Rothenberg describes, again translated into English by Norbert Lange, his work with sound and repetition and the meaning beyond meaning.

It reminds me of what Walter Benjamin called “pure language” in his “The Task of the Translator”:

While that ultimate essence, pure language, in the various tongues is tied only to linguistic elements and their changes, in linguistic creations it is weighted with a heavy, alien meaning. To relieve it of this, to turn the symbolizing into the symbolized, to regain pure language fully formed in the linguistic flux, is the tremendous and only capacity of translation. In this pure language — which no longer means or expresses anything but is, as expressionless and creative Word, that which is meant in all languages — all information, all sense, and all intention finally encounter a stratum in which they are destined to be extinguished. This very stratum furnishes a new and higher justification for free translation; this justification does not derive from the sense of what is to be conveyed, for the emancipation from this sense is the task of fidelity. Rather, for the sake of pure language, a free translation bases the test on its own language.. It is the task of the translator to release in his own language that pure language which is under the spell of another, to liberate the language imprisoned in a work in his re-creation of that work. For the sake of pure language he breaks through decayed barriers of his own language. (trans. by Harry Zohn)

And, of course, it reminds me of the sounds of the Navajo language I grew up with in Farmington, New Mexico, check-to-jowl with the Navajo Reservation, of what seemed to me alien chants on the radio broken now and then, abruptly for me since I could hear only the sound, by scraps of advertisements like JACK’S BOOTS AND SADDLES!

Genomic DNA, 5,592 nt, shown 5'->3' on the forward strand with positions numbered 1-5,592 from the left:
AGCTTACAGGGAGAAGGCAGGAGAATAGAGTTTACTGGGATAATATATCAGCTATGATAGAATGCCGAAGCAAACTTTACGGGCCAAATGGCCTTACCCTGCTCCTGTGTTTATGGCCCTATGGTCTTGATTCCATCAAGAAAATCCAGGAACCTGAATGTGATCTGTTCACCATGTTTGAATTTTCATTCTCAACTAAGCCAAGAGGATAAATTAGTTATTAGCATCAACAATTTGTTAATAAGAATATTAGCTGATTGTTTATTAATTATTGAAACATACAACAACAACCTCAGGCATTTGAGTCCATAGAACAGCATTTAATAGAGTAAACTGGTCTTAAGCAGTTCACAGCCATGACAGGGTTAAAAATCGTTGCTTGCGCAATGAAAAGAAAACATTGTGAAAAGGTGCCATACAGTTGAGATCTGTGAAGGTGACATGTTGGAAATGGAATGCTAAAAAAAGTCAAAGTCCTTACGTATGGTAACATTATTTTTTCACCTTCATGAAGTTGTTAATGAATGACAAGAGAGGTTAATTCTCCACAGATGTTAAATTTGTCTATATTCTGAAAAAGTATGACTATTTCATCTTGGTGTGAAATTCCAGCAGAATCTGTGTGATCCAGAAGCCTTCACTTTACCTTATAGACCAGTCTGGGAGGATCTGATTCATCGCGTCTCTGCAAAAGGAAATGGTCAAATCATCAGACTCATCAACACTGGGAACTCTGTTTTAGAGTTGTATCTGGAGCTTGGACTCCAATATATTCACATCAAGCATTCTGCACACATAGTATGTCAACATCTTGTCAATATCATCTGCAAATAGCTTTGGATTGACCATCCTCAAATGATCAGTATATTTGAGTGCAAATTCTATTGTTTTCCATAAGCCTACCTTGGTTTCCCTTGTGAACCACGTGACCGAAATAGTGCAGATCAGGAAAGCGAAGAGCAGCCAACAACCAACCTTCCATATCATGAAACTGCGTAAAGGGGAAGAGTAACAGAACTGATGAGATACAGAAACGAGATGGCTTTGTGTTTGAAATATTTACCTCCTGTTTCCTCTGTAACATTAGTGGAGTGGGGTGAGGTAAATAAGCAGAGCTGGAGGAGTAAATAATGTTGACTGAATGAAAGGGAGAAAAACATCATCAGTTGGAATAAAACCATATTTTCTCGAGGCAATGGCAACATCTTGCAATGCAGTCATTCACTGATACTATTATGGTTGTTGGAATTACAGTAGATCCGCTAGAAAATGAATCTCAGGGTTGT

This issue of Schreibheft also brings “total translations” of the untranslatable Brazilian Haroldo de Campos and the equally untranslatable American William Bronk.

The arrival this week of Schreibheft #82 was well timed, as I’ve been thinking a lot about translation. I’m currently translating Mendel’s paper in which he first reports on his hybrid pea plants (together with a friend who is a Mendel specialist in the field of genetics). And I recently finished the first English translation of Peter Handke’s book-length poem Gedicht an die Dauer / To Duration for Last Books, Amsterdam. April is the projected release.

Phil Baber, Last Books editor and book designer, sent me this image from the German Literary Archive in Marbach, a page from the notebook Peter Handke wrote in while he was thinking about duration:

dauer-notes 6

The 2 March 1986 entry begins with “The poem about duration: What has duration and what has no duration? (I would like to begin writing right away).”